From there, “a vote of confidence” will have to be defined, preferably by statute.

“It’s a win either way for us in that we either show that he broke his promise, which is just further evidence that he’s a misleader, not a leader,” Conacher says.

Conacher is also disturbed by the fact that the Attorney General, Rob Nicholson, went before the Commons and Senate to say that Harper promised to follow the spirit of the law, and yet didn’t.

“This is what Dick Cheney and Karl Rove did in the US with Bush,” Conacher says. “Every place there was a grey area, they got a lawyer to write an opinion saying that the President can do this.”

“This government is very much practising Rovian politics.”


“There’s something sick in your democracy when the person elected to lead the country and respect the law doesn’t even respect it,” Rodriguez says.

And he’s not the only one who thinks so.

Heather MacIvor teaches political science at the University of Windsor and sees this as an issue of the rule of law.

“One of the defining characteristics of the rule of law is that the government enforces the law whether it likes a particular law or not,” MacIvor says. “If it doesn’t like the law, it uses Parliament to try to change it, but it does not simply disregard the existence of a law, and that’s the part that concerns me as much as anything about these particular incidents.”

There are more examples— John Godfrey’s sustainability bill and John McKay’s bill on foreign aid — and MacIvor points to delays in enacting regulations to enforce the Federal Accountability Act — a bill the Harper government introduced.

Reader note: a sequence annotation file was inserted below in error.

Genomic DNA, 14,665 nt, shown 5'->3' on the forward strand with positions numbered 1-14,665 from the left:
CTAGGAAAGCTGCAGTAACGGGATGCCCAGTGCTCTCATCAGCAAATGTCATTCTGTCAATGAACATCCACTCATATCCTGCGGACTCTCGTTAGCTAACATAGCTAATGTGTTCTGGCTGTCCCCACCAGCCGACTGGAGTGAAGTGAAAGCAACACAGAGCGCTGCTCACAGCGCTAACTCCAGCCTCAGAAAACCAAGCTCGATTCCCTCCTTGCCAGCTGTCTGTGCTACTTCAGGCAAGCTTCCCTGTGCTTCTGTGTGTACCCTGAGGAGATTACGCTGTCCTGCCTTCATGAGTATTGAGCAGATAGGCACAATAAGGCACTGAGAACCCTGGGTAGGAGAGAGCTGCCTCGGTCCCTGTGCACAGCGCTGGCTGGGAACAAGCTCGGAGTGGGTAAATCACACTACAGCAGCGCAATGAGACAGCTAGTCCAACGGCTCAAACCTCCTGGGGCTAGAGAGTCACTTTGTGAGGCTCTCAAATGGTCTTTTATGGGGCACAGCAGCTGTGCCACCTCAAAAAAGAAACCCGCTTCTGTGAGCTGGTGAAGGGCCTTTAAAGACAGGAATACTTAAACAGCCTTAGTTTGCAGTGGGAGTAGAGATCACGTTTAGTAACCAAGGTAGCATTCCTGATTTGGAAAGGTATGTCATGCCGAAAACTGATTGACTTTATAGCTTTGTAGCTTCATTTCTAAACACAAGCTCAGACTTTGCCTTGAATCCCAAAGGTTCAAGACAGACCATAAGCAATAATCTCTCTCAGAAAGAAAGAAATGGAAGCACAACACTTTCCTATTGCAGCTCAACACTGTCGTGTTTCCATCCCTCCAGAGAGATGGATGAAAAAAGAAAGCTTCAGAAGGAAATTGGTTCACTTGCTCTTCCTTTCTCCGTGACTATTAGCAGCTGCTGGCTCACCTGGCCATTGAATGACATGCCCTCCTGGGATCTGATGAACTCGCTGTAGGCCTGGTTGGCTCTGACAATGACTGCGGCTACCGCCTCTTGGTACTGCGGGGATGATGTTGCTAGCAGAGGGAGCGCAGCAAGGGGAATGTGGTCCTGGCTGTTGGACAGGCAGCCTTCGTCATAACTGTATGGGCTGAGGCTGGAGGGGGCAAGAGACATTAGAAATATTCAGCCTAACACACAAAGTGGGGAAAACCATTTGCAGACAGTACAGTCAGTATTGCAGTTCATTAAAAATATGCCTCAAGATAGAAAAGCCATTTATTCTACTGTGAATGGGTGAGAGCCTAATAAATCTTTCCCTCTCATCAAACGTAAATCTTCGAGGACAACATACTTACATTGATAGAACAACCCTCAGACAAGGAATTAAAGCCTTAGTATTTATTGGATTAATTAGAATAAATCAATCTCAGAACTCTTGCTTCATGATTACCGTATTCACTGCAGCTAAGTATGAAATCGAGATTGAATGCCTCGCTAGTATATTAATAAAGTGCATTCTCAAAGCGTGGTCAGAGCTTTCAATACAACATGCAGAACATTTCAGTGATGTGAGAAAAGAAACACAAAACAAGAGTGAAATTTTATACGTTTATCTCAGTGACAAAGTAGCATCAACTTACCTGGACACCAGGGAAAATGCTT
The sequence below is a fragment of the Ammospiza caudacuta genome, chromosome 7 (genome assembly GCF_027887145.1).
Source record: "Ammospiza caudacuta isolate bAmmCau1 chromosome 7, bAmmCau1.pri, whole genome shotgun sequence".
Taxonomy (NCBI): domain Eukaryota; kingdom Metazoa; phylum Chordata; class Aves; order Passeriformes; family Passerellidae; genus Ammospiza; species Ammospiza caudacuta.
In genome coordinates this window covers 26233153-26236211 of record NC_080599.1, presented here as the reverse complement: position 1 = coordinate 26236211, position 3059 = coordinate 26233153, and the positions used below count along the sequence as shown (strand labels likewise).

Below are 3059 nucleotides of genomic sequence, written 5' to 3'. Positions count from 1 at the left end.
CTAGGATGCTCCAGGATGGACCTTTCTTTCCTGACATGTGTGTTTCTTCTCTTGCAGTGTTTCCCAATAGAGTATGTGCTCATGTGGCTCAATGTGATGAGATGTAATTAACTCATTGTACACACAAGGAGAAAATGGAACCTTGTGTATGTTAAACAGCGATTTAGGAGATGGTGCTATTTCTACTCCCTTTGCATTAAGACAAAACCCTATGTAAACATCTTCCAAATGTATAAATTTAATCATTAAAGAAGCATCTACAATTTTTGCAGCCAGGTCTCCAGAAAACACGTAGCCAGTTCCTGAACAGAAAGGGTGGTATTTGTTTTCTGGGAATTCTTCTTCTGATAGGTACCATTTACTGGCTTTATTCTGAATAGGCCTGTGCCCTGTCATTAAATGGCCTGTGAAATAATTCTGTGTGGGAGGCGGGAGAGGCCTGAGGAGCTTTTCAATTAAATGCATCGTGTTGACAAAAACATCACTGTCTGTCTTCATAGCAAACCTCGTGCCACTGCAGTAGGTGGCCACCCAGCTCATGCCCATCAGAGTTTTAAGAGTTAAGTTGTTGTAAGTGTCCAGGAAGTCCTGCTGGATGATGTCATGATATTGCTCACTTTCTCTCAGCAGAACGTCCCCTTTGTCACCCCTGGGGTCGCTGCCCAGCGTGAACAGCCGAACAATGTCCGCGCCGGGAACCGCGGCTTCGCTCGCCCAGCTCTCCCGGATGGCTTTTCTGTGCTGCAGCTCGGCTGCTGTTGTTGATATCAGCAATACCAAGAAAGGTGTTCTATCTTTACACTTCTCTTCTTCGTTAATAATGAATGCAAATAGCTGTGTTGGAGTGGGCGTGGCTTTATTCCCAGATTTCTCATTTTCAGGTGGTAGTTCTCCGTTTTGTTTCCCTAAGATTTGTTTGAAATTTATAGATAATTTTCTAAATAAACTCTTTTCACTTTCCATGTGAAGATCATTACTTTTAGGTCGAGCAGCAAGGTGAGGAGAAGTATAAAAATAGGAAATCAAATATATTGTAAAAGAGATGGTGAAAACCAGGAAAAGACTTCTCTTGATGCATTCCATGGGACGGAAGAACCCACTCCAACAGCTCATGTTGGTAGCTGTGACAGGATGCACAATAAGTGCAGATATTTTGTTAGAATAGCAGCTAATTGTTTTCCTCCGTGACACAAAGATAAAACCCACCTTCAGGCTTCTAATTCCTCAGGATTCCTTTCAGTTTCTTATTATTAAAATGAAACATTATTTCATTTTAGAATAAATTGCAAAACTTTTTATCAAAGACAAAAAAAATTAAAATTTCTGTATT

“Government conforming to the law is the defining feature of democracy,” Collins says. “That’s what differentiates democracy from dictatorship — democracy is the rule of law, and we all follow the law, including the government. In a dictatorship, you have the rule of the people — government does what it wants.”

“He’s trying to replace this democracy with a monarchy,” Rodriguez says. “He’s acting as the new king of Canada.”

“It’s important to remember that it is a monarchy — that is our form of government,” MacIvor says. “The executive power, which is formally vested in the crown, is practically exercised by the Prime Minister, but always with the proviso that the Governor General has a reserve power to fire the Prime Minister if that is necessary to maintain the equilibrium in the constitution. I think it’s very clear now that we do not have a Governor General who is capable of doing that, and I think that this might encourage the government to push the envelope further than another government might try to do — quite simply because they know that the Governor General will not do anything to ever stop them.”


So far, Davies hasn’t thought far enough ahead to consider what might happen if her bill passes and is then disregarded. Would she take the government to court?

“I haven’t thought about that; that’s a good idea,” she says with a bit of a laugh. “I think at that point, you’ve got a real momentum that’s been created, and it gives you the political momentum — a sort of moral imperative — to carry out the will of the House. From that point on, it just becomes a sheer political battle with the government, saying that you’re ignoring the will of the House. We’re not at that point yet.”

But, judging from past experience with Kyoto, with fixed date elections and with a growing list of other bills, Davies may have to rely on more than just a moral imperative.

Watch Dale Smith’s interview with Liberal MP Pablo Rodriguez: